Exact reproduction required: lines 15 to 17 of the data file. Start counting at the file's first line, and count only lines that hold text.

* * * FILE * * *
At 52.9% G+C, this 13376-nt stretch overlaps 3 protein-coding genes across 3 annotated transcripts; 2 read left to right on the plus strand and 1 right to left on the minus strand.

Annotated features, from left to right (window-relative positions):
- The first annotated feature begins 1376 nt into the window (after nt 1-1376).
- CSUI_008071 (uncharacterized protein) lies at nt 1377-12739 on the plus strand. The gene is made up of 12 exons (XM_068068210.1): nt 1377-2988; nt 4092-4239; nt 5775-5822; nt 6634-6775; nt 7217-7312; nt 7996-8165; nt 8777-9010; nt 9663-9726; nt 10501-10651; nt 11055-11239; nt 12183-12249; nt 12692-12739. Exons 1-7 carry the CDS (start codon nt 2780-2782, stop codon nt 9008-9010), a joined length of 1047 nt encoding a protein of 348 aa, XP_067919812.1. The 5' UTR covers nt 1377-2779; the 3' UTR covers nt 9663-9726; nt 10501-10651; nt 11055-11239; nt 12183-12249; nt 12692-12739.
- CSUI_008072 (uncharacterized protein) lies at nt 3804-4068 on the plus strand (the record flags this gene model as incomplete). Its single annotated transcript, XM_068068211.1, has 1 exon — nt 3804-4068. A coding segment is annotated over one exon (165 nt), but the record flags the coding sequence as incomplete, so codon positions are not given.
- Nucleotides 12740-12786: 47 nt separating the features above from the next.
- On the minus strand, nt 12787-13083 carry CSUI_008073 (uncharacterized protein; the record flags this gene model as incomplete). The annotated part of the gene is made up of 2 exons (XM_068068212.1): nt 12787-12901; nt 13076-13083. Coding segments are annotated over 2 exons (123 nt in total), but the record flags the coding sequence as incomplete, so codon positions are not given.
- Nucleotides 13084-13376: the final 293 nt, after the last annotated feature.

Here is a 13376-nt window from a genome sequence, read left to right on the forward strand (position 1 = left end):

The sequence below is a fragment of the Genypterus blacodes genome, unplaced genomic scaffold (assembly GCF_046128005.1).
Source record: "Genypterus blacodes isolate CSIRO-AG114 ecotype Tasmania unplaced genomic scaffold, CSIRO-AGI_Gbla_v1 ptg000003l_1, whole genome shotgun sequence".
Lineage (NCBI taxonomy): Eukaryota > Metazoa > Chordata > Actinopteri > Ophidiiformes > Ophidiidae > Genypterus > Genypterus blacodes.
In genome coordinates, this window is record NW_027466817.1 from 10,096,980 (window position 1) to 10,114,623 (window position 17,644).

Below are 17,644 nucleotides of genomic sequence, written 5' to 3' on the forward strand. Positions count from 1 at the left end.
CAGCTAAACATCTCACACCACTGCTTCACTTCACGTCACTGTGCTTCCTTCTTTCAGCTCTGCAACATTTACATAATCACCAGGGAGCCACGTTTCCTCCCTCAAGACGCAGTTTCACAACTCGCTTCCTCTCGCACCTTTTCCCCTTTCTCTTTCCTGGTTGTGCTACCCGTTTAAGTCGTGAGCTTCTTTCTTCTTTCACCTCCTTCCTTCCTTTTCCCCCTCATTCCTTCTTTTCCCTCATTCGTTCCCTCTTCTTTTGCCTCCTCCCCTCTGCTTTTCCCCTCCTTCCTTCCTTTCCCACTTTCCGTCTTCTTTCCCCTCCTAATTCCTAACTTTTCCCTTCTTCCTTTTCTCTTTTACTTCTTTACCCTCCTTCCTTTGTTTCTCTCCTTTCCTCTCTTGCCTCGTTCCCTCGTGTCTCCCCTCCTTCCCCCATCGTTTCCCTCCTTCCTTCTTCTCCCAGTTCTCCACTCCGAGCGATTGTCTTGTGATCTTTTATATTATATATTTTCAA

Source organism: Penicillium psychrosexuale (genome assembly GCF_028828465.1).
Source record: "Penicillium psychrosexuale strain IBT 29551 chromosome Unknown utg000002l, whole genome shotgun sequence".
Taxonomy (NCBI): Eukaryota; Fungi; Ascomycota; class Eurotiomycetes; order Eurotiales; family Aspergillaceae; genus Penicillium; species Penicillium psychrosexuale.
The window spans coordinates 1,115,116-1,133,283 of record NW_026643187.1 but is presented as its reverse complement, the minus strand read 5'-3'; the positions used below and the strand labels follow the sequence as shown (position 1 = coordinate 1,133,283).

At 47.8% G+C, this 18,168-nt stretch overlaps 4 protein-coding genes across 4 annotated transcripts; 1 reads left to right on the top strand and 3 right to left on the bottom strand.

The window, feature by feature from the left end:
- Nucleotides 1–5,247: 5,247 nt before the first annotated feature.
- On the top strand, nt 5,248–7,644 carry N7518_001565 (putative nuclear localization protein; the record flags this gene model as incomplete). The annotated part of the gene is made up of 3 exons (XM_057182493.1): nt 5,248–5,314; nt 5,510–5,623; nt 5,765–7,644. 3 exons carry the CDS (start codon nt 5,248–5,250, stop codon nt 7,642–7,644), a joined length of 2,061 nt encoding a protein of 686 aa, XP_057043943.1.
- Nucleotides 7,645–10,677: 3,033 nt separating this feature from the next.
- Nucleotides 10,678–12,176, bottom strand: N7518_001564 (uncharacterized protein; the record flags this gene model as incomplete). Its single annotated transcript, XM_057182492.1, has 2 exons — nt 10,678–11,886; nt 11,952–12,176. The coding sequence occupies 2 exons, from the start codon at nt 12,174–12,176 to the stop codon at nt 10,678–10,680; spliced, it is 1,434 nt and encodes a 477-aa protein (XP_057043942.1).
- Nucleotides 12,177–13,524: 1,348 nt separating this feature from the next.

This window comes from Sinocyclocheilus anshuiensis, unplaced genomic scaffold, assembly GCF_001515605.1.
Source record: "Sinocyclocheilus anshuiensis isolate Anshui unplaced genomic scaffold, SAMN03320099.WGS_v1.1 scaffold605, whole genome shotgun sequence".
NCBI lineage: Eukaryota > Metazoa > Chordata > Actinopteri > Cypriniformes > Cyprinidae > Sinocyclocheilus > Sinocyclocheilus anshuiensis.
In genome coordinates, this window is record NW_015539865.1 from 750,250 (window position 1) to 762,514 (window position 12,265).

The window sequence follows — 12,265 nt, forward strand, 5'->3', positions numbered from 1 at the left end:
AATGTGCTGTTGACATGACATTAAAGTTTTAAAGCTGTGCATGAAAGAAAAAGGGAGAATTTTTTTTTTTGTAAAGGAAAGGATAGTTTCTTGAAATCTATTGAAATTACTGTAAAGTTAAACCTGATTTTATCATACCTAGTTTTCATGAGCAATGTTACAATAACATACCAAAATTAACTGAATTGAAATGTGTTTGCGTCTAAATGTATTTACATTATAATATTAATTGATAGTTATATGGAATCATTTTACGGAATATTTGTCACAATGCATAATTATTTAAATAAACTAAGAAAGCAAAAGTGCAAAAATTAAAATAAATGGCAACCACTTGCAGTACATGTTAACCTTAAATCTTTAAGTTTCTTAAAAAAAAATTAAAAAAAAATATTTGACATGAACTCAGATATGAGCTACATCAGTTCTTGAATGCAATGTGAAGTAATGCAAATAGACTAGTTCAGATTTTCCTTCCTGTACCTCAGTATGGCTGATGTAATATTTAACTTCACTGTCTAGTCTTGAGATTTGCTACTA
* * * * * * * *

CAGCTAAACATCTCACACCACTGCTTCACTTCACGTCACTGTGCTTCCTTCTTTCAGCTCTGCAACATTTACATAATCACCAGGGAGCCACGTTTCCTCCCTCAAGACGCAGTTTCACAACTCGCTTCCTCTCGCACCTTTTCCCCTTTCTCTTTCCTGGTTGTGCTACCCGTTTAAGTCGTGAGCTTCTTTCTTCTTTCACCTCCTTCCTTCCTTTTCCCCCTCATTCCTTCTTTTCCCTCATTCGTTCCCTCTTCTTTTGCCTCCTCCCCTCTGCTTTTCCCCTCCTTCCTTCCTTTCCCACTTTCCGTCTTCTTTCCCCTCCTAATTCCTAACTTTTCCCTTCTTCCTTTTCTCTTTTACTTCTTTACCCTCCTTCCTTTGTTTCTCTCCTTTCCTCTCTTGCCTCGTTCCCTCGTGTCTCCCCTCCTTCCCCCATCGTTTCCCTCCTTCCTTCTTCTCCCAGTTCTCCACTCCGAGCGATTGTCTTGTGATCTTTTATATTATATATTTTCAA

Source organism: Penicillium psychrosexuale (genome assembly GCF_028828465.1).
Source record: "Penicillium psychrosexuale strain IBT 29551 chromosome Unknown utg000002l, whole genome shotgun sequence".